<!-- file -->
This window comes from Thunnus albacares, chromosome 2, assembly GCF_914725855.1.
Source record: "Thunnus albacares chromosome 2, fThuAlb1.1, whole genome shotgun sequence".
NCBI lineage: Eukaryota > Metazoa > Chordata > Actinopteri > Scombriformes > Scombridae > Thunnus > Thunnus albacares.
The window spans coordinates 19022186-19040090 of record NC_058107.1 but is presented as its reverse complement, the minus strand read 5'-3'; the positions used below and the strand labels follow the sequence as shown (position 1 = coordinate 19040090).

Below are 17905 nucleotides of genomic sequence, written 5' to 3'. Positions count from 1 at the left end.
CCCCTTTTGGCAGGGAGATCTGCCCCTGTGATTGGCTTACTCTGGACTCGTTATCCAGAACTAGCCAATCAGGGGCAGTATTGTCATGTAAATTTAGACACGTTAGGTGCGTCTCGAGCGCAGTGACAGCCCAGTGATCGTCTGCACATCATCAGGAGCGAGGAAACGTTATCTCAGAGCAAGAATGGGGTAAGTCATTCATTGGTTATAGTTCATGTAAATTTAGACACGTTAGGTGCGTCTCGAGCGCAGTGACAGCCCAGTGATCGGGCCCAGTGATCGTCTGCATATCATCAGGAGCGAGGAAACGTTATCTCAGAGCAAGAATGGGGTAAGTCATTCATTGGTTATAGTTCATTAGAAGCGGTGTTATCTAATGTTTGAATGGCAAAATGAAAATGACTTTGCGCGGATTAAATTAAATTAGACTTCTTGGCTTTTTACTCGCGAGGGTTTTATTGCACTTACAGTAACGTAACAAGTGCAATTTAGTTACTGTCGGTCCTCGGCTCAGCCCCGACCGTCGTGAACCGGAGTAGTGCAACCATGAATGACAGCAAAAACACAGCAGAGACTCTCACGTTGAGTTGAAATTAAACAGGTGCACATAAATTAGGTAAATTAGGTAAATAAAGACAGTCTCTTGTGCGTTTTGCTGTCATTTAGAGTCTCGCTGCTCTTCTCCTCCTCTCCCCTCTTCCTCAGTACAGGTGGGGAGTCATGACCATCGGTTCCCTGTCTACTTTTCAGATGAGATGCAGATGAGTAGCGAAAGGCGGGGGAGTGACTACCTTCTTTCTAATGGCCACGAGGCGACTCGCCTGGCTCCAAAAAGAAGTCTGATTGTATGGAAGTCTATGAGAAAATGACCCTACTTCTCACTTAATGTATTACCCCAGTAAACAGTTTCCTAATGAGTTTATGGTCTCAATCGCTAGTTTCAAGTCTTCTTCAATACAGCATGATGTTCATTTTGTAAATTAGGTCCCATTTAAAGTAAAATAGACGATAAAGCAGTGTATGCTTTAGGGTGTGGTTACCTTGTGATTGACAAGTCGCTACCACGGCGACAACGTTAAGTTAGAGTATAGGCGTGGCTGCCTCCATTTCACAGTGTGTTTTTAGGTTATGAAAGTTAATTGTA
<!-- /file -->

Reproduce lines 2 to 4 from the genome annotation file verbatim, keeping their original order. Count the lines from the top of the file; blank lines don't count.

Source record: "Thunnus albacares chromosome 2, fThuAlb1.1, whole genome shotgun sequence".
NCBI lineage: Eukaryota > Metazoa > Chordata > Actinopteri > Scombriformes > Scombridae > Thunnus > Thunnus albacares.
The window spans coordinates 19022186-19040090 of record NC_058107.1 but is presented as its reverse complement, the minus strand read 5'-3'; the positions used below and the strand labels follow the sequence as shown (position 1 = coordinate 19040090).